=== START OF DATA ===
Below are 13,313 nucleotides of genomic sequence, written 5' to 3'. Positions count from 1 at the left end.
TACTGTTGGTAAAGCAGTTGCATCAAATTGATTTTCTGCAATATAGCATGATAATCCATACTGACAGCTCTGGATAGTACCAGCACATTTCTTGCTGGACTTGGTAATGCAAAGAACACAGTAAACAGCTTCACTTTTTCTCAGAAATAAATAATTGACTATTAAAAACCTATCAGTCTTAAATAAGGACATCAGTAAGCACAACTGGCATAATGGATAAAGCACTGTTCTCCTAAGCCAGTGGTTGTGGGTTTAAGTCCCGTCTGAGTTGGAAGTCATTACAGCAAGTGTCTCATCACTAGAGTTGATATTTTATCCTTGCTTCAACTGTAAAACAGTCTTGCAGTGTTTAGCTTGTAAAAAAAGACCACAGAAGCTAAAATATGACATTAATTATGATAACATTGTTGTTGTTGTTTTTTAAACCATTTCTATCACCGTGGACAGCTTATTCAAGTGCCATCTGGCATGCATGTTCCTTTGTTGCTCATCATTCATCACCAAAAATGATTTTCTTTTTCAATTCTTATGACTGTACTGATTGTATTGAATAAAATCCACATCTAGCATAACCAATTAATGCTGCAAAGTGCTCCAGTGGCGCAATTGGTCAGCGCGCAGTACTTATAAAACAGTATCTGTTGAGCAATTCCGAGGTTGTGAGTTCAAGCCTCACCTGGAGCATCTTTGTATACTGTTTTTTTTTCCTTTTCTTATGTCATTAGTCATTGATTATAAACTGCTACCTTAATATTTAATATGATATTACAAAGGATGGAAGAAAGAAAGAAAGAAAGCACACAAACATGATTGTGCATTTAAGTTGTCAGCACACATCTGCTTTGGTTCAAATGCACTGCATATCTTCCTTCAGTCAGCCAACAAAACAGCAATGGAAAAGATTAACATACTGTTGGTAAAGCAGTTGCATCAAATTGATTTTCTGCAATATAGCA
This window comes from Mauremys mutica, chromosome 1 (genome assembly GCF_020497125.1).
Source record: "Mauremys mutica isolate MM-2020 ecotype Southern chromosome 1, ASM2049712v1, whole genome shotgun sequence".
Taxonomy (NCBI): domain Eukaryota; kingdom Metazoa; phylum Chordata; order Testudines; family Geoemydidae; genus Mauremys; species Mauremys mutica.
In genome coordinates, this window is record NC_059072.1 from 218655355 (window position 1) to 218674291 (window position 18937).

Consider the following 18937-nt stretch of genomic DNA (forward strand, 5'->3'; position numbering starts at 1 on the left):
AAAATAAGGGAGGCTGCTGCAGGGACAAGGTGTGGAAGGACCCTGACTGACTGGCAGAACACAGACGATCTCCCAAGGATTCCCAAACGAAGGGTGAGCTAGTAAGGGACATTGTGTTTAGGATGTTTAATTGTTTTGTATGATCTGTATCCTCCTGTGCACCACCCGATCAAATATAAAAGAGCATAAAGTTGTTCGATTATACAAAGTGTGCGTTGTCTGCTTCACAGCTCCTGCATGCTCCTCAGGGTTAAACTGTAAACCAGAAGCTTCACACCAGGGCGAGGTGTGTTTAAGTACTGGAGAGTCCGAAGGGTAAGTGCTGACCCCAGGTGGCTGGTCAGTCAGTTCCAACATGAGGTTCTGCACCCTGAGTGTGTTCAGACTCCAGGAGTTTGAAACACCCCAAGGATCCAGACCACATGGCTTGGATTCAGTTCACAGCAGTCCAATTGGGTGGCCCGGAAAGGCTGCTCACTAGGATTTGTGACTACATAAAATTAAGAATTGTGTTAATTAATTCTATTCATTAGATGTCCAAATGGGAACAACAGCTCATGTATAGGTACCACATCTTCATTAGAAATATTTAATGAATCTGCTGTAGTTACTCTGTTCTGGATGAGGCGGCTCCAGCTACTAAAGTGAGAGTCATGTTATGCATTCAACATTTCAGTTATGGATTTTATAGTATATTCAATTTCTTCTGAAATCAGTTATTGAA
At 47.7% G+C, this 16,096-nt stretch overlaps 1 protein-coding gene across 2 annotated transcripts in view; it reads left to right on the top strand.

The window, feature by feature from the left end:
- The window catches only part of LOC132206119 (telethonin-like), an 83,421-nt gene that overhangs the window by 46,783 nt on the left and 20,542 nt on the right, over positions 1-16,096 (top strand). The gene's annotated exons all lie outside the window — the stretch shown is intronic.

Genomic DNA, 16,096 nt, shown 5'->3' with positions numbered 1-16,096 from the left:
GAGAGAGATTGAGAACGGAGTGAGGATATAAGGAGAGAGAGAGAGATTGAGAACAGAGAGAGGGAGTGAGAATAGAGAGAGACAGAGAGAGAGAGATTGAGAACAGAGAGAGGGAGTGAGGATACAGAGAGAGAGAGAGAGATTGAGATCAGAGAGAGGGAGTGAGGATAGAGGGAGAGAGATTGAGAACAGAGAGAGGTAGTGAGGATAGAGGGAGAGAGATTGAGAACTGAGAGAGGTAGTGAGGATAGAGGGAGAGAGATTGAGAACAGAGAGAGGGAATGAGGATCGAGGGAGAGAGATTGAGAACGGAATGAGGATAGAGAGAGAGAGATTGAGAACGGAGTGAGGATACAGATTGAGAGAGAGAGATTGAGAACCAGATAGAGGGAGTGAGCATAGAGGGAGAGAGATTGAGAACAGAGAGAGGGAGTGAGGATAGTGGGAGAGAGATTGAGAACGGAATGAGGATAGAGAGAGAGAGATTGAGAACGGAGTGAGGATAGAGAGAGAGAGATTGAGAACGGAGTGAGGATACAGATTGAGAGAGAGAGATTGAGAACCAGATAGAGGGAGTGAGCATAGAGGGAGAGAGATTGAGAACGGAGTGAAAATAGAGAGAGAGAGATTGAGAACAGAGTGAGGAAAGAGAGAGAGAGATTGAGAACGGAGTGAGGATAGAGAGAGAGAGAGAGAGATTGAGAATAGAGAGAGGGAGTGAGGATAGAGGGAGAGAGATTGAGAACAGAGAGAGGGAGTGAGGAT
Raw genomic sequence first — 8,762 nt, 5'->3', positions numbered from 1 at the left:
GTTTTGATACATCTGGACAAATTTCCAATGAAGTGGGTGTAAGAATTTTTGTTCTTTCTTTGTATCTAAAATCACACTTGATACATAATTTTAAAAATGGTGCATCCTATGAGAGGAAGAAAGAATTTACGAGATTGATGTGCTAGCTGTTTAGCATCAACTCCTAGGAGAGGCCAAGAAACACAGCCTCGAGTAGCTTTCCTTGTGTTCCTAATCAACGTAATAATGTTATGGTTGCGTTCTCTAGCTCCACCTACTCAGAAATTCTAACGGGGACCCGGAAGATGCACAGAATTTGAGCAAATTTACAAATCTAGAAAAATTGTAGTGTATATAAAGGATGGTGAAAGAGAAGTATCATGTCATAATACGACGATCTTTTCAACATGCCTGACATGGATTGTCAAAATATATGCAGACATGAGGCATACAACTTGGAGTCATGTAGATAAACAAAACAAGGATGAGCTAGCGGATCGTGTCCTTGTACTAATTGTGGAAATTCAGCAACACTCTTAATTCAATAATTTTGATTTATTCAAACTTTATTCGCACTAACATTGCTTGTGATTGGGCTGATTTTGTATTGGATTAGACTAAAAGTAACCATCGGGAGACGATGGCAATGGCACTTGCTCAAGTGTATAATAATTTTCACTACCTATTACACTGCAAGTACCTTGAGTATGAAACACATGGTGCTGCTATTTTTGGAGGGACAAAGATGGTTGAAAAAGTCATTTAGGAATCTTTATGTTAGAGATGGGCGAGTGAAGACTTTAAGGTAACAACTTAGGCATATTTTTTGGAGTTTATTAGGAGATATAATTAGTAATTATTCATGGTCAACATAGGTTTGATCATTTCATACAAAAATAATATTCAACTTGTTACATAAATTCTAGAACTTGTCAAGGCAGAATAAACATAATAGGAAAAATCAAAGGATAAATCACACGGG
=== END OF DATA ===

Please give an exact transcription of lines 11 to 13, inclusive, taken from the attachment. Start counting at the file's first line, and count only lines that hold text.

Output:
- The window catches only part of LOC132206119 (telethonin-like), an 83,421-nt gene that overhangs the window by 46,783 nt on the left and 20,542 nt on the right, over positions 1-16,096 (top strand). The gene's annotated exons all lie outside the window — the stretch shown is intronic.

Genomic DNA, 16,096 nt, shown 5'->3' with positions numbered 1-16,096 from the left:
GAGAGAGATTGAGAACGGAGTGAGGATATAAGGAGAGAGAGAGAGATTGAGAACAGAGAGAGGGAGTGAGAATAGAGAGAGACAGAGAGAGAGAGATTGAGAACAGAGAGAGGGAGTGAGGATACAGAGAGAGAGAGAGAGATTGAGATCAGAGAGAGGGAGTGAGGATAGAGGGAGAGAGATTGAGAACAGAGAGAGGTAGTGAGGATAGAGGGAGAGAGATTGAGAACTGAGAGAGGTAGTGAGGATAGAGGGAGAGAGATTGAGAACAGAGAGAGGGAATGAGGATCGAGGGAGAGAGATTGAGAACGGAATGAGGATAGAGAGAGAGAGATTGAGAACGGAGTGAGGATACAGATTGAGAGAGAGAGATTGAGAACCAGATAGAGGGAGTGAGCATAGAGGGAGAGAGATTGAGAACAGAGAGAGGGAGTGAGGATAGTGGGAGAGAGATTGAGAACGGAATGAGGATAGAGAGAGAGAGATTGAGAACGGAGTGAGGATAGAGAGAGAGAGATTGAGAACGGAGTGAGGATACAGATTGAGAGAGAGAGATTGAGAACCAGATAGAGGGAGTGAGCATAGAGGGAGAGAGATTGAGAACGGAGTGAAAATAGAGAGAGAGAGATTGAGAACAGAGTGAGGAAAGAGAGAGAGAGATTGAGAACGGAGTGAGGATAGAGAGAGAGAGAGAGAGATTGAGAATAGAGAGAGGGAGTGAGGATAGAGGGAGAGAGATTGAGAACAGAGAGAGGGAGTGAGGAT